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China Declares War on Toxic Foods and Is Losing….

Posted by w_thames_the_d on May 8, 2011

China seems to be blessed with the abilty to patronize or pander to the crowds. They smile , talk a great game and say they will put all of the necessary implements in place to accomlish a goal, but they usually fail miserably. Take food safety, for instance. After the toxic milk scandal that they allowed to ravage the couintry and did not address till after the Olympics, they said they had solved that problem, yet in each of the past three years toxic milk has still turned up.

Here is a quote from wantchina that speaks to this issue:
“Authorities have declared food safety a national priority since infant milk formula contaminated with the chemical melamine poisoned 300,000 infants and killed at least six in 2008. The last three years have seen a number of high profile raids on dubious food producers.
However, food safety scandals have seen a resurgence this spring, from recycled buns to contaminated pork, make it clear that official efforts are falling short.”
continue here

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China Spends More On Public Security Than the Military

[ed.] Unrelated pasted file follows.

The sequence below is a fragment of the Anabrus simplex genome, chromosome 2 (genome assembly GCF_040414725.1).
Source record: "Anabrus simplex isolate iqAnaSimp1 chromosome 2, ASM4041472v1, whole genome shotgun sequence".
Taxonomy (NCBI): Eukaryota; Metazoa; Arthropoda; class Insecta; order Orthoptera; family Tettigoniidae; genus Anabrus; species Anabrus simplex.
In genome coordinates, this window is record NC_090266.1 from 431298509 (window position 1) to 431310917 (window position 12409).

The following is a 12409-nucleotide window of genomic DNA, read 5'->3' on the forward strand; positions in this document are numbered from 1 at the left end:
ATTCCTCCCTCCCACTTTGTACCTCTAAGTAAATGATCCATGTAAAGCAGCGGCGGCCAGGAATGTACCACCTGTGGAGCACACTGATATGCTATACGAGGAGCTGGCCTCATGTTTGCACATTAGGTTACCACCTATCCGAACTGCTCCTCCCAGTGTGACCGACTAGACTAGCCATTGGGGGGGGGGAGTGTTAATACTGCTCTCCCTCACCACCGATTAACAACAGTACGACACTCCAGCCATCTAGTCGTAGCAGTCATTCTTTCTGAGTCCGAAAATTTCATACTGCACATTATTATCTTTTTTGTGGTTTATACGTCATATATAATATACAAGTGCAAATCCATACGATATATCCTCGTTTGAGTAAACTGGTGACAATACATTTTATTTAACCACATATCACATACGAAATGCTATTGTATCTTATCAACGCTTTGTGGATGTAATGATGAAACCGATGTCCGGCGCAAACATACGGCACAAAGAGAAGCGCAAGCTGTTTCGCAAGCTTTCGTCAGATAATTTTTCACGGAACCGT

Posted by w_thames_the_d on May 8, 2011

Many chinawatchers claim that the biggest issue in China is internal strife and not necessarily problems in dealing with foreign powers. The numbers below seem to corrorborate this as China spends more to tame the locals then they do in protecting from the barbarians….
from here
“The intensified scrutiny came as China released budget figures showing that for the first time annual spending on law enforcement and public security would outstrip the military budget. The government said it planned to spend $95 billion on the police, state security, armed civil militia and jails, 13.8 percent more than last year. Military spending rose 12.7 percent to $91.5 billion.

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Ipad 2 Rollout in Beijing Turns Bloody

Posted by w_thames_the_d on May 8, 2011

There was a report that the Apple store at Sanlitun in Beijing had to close due to the unveiling of the Ipad 2 there. I have no idea what caused the row, but I am not surprised at all.

Posted in China Fact | 1 Comment »

Local Kleptocracies in China?

Posted by w_thames_the_d on May 8, 2011

I was reading an interesting article about corruption in China. The question was if china is developing local kleptocracies. Although I’d never heard of the word, I understand klepto so I can figure it out. It would appear that this term is appropriate to many areas of China, unfortunately. On the positive side, I was watching the chicom channel and saw a woman who lived in nothing more than a shack in Tai Yuan. The funny thing is that although she lived in abject poverty, here eyes were bright and happy. To me the only smiling faces in China are on the faces of the poor…

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Prostitutes More Trustworthy than Politicians in China- According to Poll

Posted by w_thames_the_d on May 8, 2011